Area Forecast Discussion
Issued by NWS Burlington, VT

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000 FXUS61 KBTV 141059 AFDBTV Area Forecast Discussion National Weather Service Burlington VT 559 AM EST Sat Jan 14 2017 .SYNOPSIS... A large area of high pressure will exist over the entire Northeast today. Plenty of sunshine will exist...but high temperatures will be a few degrees below normal. An upper level disturbance will drop down from Canada later tonight into the first half of Sunday. This will increase clouds across the area and bring just a chance of snow showers to the northern Adirondacks and the north central and northeast portions of Vermont. High pressure builds back into the region Sunday night into Monday for dry weather. A warming trend will also begin on Monday with high temperatures a few degrees above normal. && .NEAR TERM /THROUGH SUNDAY/...
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As of 559 AM EST Saturday...Just some minor tweaks to the grids at this time. Adjusted lake effect clouds to point more toward the southwest with northeast winds flowing over Lake Champlain. Also increased areal coverage of the clouds this afternoon as flow pattern should bring clouds into the region from the eastern Great lakes. Otherwise...quiet weather is expected today with high pressure right over the region. Not expecting any precipitation and high temperatures will be a few degrees below normal with highs in the mid teens to mid 20s. For tonight and upper level disturbance will move down from Canada and begin to increase clouds across the area from northwest to southeast. Not a lot of moisture will be associated with this feature. The light precipitation will likely be terrain drive and the going forecast for slight chance to chance precipitation probabilities for the northern Adirondacks and north central and northeast Vermont looks good. Best time for these snow showers will be from midnight tonight through about midday on Sunday before high pressure begins to return to the area late in the day. High temperatures on Sunday will be very similar to the readings on Saturday.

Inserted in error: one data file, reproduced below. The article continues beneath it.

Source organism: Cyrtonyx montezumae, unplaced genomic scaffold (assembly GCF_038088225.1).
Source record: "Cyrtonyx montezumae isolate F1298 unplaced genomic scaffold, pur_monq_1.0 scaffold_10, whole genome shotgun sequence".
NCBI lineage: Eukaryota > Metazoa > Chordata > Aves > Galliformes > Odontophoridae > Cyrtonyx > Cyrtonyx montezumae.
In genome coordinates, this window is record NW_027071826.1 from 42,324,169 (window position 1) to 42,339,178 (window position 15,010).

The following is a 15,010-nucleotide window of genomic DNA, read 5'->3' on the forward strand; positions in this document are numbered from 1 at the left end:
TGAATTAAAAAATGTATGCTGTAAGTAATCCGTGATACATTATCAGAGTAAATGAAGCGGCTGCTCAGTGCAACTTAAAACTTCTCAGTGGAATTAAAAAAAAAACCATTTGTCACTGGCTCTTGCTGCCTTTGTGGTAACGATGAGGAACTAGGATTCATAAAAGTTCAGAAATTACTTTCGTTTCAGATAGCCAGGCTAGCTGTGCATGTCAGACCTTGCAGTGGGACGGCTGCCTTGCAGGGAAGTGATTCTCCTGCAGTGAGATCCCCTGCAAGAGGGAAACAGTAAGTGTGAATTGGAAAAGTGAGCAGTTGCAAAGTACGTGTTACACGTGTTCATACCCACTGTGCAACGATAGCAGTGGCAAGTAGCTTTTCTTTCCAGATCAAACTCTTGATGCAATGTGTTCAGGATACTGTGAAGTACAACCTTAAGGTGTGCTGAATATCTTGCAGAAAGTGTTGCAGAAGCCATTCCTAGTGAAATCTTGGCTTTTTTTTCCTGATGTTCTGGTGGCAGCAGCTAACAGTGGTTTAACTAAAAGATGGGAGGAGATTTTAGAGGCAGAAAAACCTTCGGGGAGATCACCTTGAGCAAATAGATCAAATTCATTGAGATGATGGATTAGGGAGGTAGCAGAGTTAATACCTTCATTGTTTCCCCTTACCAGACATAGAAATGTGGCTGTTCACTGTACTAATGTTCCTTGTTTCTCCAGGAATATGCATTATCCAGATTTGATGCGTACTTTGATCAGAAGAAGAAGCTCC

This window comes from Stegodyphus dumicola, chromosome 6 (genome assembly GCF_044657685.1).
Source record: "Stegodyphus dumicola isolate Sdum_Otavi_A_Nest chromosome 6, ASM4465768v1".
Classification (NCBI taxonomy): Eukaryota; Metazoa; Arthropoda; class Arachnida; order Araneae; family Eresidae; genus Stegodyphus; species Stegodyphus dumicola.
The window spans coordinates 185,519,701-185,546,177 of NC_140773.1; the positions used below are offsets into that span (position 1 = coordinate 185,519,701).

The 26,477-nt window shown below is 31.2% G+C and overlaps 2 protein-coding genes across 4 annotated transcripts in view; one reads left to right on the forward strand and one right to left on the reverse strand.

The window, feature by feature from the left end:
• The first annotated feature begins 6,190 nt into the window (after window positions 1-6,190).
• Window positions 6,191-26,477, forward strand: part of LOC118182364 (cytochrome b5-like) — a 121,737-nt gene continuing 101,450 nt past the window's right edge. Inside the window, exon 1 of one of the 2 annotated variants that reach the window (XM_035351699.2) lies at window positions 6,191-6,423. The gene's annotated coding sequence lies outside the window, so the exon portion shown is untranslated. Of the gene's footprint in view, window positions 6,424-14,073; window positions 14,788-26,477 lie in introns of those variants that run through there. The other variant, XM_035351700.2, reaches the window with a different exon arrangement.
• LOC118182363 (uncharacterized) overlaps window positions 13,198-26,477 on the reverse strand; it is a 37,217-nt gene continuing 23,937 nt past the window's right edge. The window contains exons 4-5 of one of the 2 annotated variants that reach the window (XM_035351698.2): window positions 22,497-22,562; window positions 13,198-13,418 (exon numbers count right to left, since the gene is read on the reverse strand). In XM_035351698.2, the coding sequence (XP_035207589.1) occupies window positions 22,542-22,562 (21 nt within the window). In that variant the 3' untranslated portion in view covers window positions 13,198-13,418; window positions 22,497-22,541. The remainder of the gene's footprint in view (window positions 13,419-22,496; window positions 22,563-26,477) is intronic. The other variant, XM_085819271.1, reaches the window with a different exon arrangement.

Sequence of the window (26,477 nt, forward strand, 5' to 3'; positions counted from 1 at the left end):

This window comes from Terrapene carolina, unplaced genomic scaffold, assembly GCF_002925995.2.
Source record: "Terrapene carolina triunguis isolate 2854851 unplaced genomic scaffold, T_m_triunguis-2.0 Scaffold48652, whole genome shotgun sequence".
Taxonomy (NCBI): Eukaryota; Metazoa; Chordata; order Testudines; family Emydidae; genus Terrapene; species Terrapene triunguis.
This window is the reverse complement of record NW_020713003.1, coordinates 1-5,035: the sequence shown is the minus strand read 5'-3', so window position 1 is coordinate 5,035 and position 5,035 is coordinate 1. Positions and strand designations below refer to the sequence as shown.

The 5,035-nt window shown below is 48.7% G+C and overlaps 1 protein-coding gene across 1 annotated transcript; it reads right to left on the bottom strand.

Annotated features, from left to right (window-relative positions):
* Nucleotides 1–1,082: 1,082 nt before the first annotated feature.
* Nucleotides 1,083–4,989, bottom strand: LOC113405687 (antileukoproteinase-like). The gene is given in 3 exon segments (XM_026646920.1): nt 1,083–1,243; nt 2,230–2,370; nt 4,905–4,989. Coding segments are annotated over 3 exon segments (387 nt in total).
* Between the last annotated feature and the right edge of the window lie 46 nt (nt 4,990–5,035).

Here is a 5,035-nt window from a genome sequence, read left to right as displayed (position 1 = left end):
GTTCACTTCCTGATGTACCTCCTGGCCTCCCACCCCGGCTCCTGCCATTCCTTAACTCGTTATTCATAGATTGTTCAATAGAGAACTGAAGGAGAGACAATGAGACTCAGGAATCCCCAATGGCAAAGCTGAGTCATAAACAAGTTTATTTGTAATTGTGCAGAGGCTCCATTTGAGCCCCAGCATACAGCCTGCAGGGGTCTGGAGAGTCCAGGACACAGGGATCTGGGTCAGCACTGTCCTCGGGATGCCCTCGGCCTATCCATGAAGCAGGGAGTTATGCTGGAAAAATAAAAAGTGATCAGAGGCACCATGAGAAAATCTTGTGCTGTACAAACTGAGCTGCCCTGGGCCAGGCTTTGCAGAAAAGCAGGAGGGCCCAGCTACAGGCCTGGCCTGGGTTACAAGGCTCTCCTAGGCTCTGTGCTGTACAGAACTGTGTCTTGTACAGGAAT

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&& .SHORT TERM /SUNDAY NIGHT THROUGH MONDAY/... As of 303 AM EST Saturday...Looks like a quiet end to the holiday weekend with high pressure settling directly overhead Sunday night, pushing east off along Atlantic coast for MLK Day. Light winds and clear skies will lead to ideal radiational cooling, especially in areas that still have snowpack (which isn`t many). Thus, should see a pretty chilly night with single digits to low teens in the deeper Champlain and St. Lawrence Valleys, and single digits above and below zero elsewhere. For MLK Day, we start on the chilly side, but developing southerly return flow from the departing high will allow temps to rebound nicely into the upper 20s to low/mid 30s by the afternoon under partial sunshine. && .LONG TERM /MONDAY NIGHT THROUGH FRIDAY/... As of 303 AM EST Saturday...Overall little change for the extended forecast from previous forecaster thinking, with an active period of weather expected. Highlights of the period will be yet another mixed precipitation event for the North Country during the Tuesday/Wednesday timeframe, followed by mainly dry conditions to end the work week with well above normal temperatures expected. Pretty good consensus amongst the 00z runs of the GFS/ECMWF/GEM showing primary low pressure pulling through the Great Lakes on Tuesday, with a secondary low developing along the Maine coast Wednesday afternoon/night. Very tricky forecast in regards to ptype for Tuesday afternoon and night as the warm front shifts through the area. Sounding profiles indicate mainly a rain event for the majority of northern New York and the Champlain Valley, but lingering cold air in the Adirondacks and eastern Vermont support the idea of a period of sleet and/or freezing rain Tuesday night before warm air advection wins over by 12z Wednesday. From there, rain is the dominant ptype for Wednesday while we`re in the warm sector, and it`s not until the secondary low develops Wednesday afternoon/evening that colder air returns aloft supporting a transition to rain/snow mix Wednesday night. Could potentially see a decent accumulation across the higher summits with the 700mb low situated just off to our northeast and strong northwesterly low/mid level flow developing, but really too soon to tell. One can hope though. Unfortunately, even if we get some snow on the mountains Wednesday night, mid/upper level ridging building in for the end of the week and warming mid levels will support temps well above normal for Thursday and Friday with highs in the upper 30s to mid 40s, and lows only in the mid 20s to low 30s. Spring corn in late January? Looks like it. && .AVIATION /12Z Saturday THROUGH Wednesday/... Through 06Z Sunday...VFR conditions with mostly clear skies for the period. With arctic air moving in, may see some Lake Champlain induced clouds 08-12Z Saturday, and could see SCT- BKN015-020 somewhat close to BTV for a few hrs early Saturday morning. Main band of lake clouds should be to the west of BTV, but have included a SCT020 with a tempo window of BKN020 from 08Z-12Z just in case the clouds make it to over the airfield. Currently winds are light out of the northwest at 05-10 and will continue to weaken overnight. Winds will become light S-SW during the day Saturday. 06z Sunday onward...Primarily VFR with surface high pressure through Monday. A weak upper level disturbance may bring some mountain snow showers 06-18Z Sunday with HIR TRRN OBSCD across the nrn Greens for a time. Next large-scale precipitation system tracks to our west Late Tuesday into Wednesday. Trending MVFR with intervals of IFR in mainly rain, possibly as early as late Tuesday...but more likely Tuesday night or Wednesday. && .BTV WATCHES/WARNINGS/ADVISORIES... VT...None. NY...None. && $$ SYNOPSIS...Evenson NEAR TERM...Evenson SHORT TERM...Lahiff LONG TERM...Lahiff AVIATION...MV is the U.S. government's official web portal to all federal, state and local government web resources and services.